In addition to the air flaps already on some production its production models, a BMW prototype already developed is completely surrounded by fully clad walls and panels using proven materials that are normally used in the car's underfloor for insulation.

Since the cooling system on new cars is so effective, there is no risk of overheating. Instead, components in the engine compartment which previously had to be cooled at a great effort are now protected better from engine heat.

Thanks to this approach, the engine cools down much more slowly after being switched off and still has a temperature of approximately 40 degrees Celsius after 12 hours. Each degree Celsius above the ambient temperature reduces fuel consumption by 0.2 per cent.

A by product is that materials previously used to dampen noise in the engine compartment are no longer required. Apart from saving fuel, the second customer benefit is a quicker warm up of the interior, which would be appreciated by customers when it is cold outside.

Electric power from waste heat

Another option for reducing CO2 and fuel consumption - by up to two per cent - is a system which generates electricity from the heat of exhaust gases.

Since presenting the principle of a thermoelectric generator last year, the company is now presenting the next level of development in the form of an integrated component in the exhaust gas recirculation cooler. With the latest development, up to 250 W of energy are produced under typical driving conditions - equal to about half the on-board electricity consumption in a BMW 5 Series.

Between three and eight per cent of the total fuel consumed by modern cars is due to the rising number of electricity-dependent features. To provide this energy without additional consumption, BMW engineers have adapted the idea which first powered space probes in the 1960s.

The thermoelectric generator uses the effect of the temperature gradient in thermoelectric semi-conductor elements generating electrical voltage (the Seebeck Effect). The bigger the difference in temperature, the higher the voltage generated. Exhaust gas temperatures, which are usually between 300 and 900 degrees Celsius, are on the hot side of the generator, and engine coolant is used for the cold side.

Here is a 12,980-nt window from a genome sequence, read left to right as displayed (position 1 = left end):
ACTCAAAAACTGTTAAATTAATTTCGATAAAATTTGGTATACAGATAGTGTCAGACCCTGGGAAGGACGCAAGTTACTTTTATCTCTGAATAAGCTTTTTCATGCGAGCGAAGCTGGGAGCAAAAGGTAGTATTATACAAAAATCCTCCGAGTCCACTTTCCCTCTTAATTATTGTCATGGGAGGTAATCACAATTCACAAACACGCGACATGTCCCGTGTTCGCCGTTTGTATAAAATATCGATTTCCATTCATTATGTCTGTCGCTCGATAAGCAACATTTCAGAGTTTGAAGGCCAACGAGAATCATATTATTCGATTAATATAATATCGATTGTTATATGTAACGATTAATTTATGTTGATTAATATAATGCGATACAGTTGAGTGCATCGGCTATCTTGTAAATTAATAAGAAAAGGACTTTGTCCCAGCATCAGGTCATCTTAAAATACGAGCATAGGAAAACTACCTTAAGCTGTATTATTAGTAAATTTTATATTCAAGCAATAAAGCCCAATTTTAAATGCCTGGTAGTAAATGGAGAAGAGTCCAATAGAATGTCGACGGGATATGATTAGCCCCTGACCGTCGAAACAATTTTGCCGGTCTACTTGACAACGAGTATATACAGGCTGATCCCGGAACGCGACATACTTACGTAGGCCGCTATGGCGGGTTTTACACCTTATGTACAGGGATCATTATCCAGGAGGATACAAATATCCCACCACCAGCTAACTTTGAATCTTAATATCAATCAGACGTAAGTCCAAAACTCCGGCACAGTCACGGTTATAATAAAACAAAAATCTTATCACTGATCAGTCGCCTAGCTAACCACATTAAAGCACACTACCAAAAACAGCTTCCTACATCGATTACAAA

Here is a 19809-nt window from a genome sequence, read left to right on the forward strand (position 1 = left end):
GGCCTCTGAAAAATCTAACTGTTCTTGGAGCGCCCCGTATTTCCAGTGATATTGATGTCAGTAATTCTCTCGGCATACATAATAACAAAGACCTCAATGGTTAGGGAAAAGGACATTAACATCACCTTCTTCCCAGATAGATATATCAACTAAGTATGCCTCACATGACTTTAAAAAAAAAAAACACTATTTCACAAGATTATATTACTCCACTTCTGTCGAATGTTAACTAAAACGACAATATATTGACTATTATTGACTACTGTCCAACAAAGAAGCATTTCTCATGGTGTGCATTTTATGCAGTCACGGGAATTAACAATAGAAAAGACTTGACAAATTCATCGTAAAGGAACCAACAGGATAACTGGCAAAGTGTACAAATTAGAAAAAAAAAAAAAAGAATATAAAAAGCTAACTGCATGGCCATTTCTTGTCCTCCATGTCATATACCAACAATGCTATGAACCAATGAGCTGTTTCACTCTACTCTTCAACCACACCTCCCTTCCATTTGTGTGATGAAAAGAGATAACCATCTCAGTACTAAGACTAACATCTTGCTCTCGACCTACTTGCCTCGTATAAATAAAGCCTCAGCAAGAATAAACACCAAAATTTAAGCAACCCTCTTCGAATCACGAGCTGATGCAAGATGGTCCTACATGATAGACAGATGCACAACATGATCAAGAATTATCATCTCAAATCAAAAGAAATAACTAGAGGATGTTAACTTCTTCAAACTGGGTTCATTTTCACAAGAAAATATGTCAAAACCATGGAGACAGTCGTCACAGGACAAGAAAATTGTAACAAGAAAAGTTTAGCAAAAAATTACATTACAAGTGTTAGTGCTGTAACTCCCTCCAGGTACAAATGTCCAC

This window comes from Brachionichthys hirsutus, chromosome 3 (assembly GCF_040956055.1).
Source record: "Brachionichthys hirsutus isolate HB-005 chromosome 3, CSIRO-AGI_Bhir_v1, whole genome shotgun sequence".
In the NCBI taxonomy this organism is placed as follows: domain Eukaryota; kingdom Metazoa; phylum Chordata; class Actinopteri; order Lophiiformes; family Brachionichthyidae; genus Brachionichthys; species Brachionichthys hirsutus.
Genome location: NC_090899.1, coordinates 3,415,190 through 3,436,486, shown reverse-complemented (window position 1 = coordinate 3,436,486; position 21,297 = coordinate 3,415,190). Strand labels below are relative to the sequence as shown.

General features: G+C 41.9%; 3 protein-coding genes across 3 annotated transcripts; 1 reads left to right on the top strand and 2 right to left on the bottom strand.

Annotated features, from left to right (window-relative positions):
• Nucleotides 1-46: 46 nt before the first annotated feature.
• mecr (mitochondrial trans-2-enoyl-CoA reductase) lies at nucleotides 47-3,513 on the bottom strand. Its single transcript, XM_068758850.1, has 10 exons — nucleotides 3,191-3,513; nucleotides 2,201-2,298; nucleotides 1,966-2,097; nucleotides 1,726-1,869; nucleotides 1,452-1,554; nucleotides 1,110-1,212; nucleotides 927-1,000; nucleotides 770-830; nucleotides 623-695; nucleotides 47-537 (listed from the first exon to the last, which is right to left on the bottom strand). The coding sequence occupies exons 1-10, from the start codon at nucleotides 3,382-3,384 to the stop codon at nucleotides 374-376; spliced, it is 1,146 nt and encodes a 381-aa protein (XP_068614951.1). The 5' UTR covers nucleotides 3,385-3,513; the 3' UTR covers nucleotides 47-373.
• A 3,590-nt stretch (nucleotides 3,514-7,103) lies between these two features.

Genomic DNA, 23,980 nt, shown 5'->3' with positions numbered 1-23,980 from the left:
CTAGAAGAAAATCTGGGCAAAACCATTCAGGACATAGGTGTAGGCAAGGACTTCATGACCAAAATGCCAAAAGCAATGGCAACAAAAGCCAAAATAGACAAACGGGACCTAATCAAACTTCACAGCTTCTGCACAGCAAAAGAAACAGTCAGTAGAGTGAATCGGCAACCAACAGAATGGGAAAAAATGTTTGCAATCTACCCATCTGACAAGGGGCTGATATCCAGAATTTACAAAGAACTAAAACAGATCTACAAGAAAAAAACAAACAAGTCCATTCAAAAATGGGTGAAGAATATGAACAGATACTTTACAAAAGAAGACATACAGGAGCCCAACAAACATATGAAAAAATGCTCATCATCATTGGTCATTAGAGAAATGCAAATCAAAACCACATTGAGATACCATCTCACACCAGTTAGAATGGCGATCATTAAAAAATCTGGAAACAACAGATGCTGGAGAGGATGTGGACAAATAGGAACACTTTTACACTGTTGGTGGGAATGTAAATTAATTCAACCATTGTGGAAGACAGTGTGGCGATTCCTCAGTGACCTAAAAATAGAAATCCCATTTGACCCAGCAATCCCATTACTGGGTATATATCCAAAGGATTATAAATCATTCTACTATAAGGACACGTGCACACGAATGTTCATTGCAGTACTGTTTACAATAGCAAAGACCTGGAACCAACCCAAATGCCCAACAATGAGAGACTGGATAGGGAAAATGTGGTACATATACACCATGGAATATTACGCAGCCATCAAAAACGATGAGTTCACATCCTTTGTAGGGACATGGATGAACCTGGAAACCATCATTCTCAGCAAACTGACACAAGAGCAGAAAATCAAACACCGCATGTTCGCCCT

Whilst still a prototype, the current solution gives engineers more information on the operating principles as well as obstacles yet to be overcome. This know-how may then be applied in implementing an underfloor solution.

Heating with waste heat

BMW engineers are also working on an exhaust gas heat exchanger. With petrol engines, it would be very effective in warming up the drivetrain more quickly to the right temperature, avoiding friction in, say, the gearbox. Such an exchanger conveys heat, or thermal energy, from one flow to another, in this case the heat of the exhaust gas to the oil in the automatic transmission, with additional heat being pumped in consistently from the start

Diesel engines are now so efficient that the excess heat generated by the engine is usually insufficient to heat the interior of the car alone. It has become quite normal to fit cars with an additional electric heater, which can add up to 1 litre per 100 kilometres. To avoid this extra fuel consumption, hot exhaust emissions may be used by means of a heat exchanger close to the catalytic converter to provide an additional source of heat for the interior. Such a system may avoid the need for electrical heating modules which consume additional fuel.